I've been messing around with the Lanikai baritone. It would be premature to offer any opinions at this point since the strings are still stretching out, but the one thing I can definitely discuss is the fretboard. It has some friction to it. To the touch it is smooth as silk but when you bend a string, you can feel a slight scratchiness and it makes a sawing sound.
I don't think it is a quality issue; it seems to be more of a choice. My Cordoba is smooth as glass with no sound. My Kamaka has the friction but no sound.
At first, I wonder why the hell would anyone make a fretboard other than glassy smooth. However I am intelligent and realize I don't know more than the guild of luthiers and their millennium of collected expertise. They must have their reasons. If nothing else it could be just an aesthetic choice or a choice that gives acknowledgement to the ideology of "naturalness."
Other than that, the baritone seems to play well...except it doesn't know me yet and is a little intolerant of mistakes. I seem to get a buzz if I don't fret a note with authority.
I have to make an admission. At this point I do not intend to learn the baritone and make use of its abilities; I plan on just playing it like a tenor and playing in keys other than I think I am playing.
This is an update because when you commit thoughts to writing it becomes more real.
I am fairly happy with my progress, but that also means that I am fairly unhappy as well.
Of course, this doesn't really apply to the right hand. I'm not adept at travis picking or clawhammer, and my rhythm is highly questionable. However, those lifetime goals which aren't even on the horizon of possibilities.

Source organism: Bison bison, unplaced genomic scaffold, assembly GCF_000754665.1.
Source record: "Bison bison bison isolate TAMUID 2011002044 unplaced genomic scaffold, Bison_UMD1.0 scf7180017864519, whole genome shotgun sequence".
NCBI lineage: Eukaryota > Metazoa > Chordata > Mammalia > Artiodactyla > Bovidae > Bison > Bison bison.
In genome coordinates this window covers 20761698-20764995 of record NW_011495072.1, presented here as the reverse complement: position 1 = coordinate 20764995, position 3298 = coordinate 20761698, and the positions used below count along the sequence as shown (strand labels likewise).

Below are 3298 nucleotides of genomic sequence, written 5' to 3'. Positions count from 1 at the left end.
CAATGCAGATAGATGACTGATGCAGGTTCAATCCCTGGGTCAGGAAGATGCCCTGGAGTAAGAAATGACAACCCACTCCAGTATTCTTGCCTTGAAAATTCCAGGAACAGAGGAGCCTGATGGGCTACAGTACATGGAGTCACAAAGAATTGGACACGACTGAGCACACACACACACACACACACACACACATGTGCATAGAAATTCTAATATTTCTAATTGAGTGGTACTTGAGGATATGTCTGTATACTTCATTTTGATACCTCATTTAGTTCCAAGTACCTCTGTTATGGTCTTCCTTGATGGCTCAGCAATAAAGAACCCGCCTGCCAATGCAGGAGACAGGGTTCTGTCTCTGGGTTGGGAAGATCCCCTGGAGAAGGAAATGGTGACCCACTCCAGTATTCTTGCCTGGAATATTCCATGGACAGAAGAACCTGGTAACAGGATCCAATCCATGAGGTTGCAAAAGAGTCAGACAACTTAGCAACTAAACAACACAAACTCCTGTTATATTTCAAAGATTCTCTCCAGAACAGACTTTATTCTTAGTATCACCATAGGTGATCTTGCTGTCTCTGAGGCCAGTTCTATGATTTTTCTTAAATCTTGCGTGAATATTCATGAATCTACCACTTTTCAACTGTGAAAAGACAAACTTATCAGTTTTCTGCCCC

My main beef is with some deficits in more everyday playing. I still don't like my speed at changing chords. I think a reasonable goal is being able to change chords at a quarter note speed. Obviously not all quarter notes are the same given different tempos, but you know what I mean. I would like to be able to change chords on a given beat.
I am also not satisfied with my knowledge of the fretboard. I have been playing instruments since the 80's. With a flute, for example, if I was just wanking around and someone yelled, "Stop! what was that note you just played?" I could answer 100% of the time. Not so with the ukulele. I mean, I know my shapes and I can, for instance, play a Dorian mode. Chances are I don't know what key I'm in. I kind of just play where I want on the fretboard. Even if I make a deliberate decision to start on the 4th fret and know that I am therefore in B, if someone stopped me somewhere in the midst of the mode and asked what note I just fretted...I wouldn't know. I could ascertain that information by counting up from the nut or by looking at a dotted fret...but I don't know.
If I don't change, I will get to my goals over time, but who wants that. Who wants to be an octogenarian who has it all? I need to get more focused to get results sooner.
For the chords, it is easy. I just need to practice more, especially with the metronome. That will have the added benefit of helping my timing, which is holding me back in other areas like improvising and phrasing.
For the fretboard I suppose I need to be more mindful of what I am doing. Perhaps even saying aloud what I'm playing to reinforce it. Maybe playing a different mode everyday to change things up. For example, aside from the modes I also have a collection of scales that I copied from the website of a Swedish heavy metal band. They have a lot of ethnic names like Chinese, Japanese, Egyptian, Gypsy. I don't know if they are actually music from these ethnicities or just some kind of vague stereotype of what Chinese music sounds like. They do have odd intervals and that could add some variety.
I think the key concept here will be focusing and consistency. But that was two key concepts; I am already losing focus.
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